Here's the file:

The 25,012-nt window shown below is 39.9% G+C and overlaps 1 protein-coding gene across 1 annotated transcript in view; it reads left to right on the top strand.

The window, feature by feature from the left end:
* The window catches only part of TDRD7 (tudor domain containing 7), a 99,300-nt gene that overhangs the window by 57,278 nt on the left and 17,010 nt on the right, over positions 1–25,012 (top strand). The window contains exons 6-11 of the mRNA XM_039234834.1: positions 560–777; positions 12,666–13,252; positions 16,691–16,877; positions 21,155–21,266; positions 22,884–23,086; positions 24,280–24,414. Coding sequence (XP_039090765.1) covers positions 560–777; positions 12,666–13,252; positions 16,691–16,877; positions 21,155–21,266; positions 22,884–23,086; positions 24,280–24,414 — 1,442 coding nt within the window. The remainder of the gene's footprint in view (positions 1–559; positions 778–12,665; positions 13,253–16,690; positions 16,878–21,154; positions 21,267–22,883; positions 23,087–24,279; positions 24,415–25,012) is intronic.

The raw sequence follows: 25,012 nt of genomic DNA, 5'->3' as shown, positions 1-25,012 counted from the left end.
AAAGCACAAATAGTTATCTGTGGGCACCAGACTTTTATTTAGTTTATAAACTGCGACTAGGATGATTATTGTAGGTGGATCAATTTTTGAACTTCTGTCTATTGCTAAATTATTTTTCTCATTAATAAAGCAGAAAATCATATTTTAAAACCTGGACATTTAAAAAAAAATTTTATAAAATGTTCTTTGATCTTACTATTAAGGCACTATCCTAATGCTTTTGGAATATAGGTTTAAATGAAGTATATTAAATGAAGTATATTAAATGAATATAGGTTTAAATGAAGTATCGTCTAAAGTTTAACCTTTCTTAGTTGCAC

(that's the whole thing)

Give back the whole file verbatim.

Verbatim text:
The 25,012-nt window shown below is 39.9% G+C and overlaps 1 protein-coding gene across 1 annotated transcript in view; it reads left to right on the top strand.

The window, feature by feature from the left end:
* The window catches only part of TDRD7 (tudor domain containing 7), a 99,300-nt gene that overhangs the window by 57,278 nt on the left and 17,010 nt on the right, over positions 1–25,012 (top strand). The window contains exons 6-11 of the mRNA XM_039234834.1: positions 560–777; positions 12,666–13,252; positions 16,691–16,877; positions 21,155–21,266; positions 22,884–23,086; positions 24,280–24,414. Coding sequence (XP_039090765.1) covers positions 560–777; positions 12,666–13,252; positions 16,691–16,877; positions 21,155–21,266; positions 22,884–23,086; positions 24,280–24,414 — 1,442 coding nt within the window. The remainder of the gene's footprint in view (positions 1–559; positions 778–12,665; positions 13,253–16,690; positions 16,878–21,154; positions 21,267–22,883; positions 23,087–24,279; positions 24,415–25,012) is intronic.

The raw sequence follows: 25,012 nt of genomic DNA, 5'->3' as shown, positions 1-25,012 counted from the left end.
AAAGCACAAATAGTTATCTGTGGGCACCAGACTTTTATTTAGTTTATAAACTGCGACTAGGATGATTATTGTAGGTGGATCAATTTTTGAACTTCTGTCTATTGCTAAATTATTTTTCTCATTAATAAAGCAGAAAATCATATTTTAAAACCTGGACATTTAAAAAAAAATTTTATAAAATGTTCTTTGATCTTACTATTAAGGCACTATCCTAATGCTTTTGGAATATAGGTTTAAATGAAGTATATTAAATGAAGTATATTAAATGAATATAGGTTTAAATGAAGTATCGTCTAAAGTTTAACCTTTCTTAGTTGCAC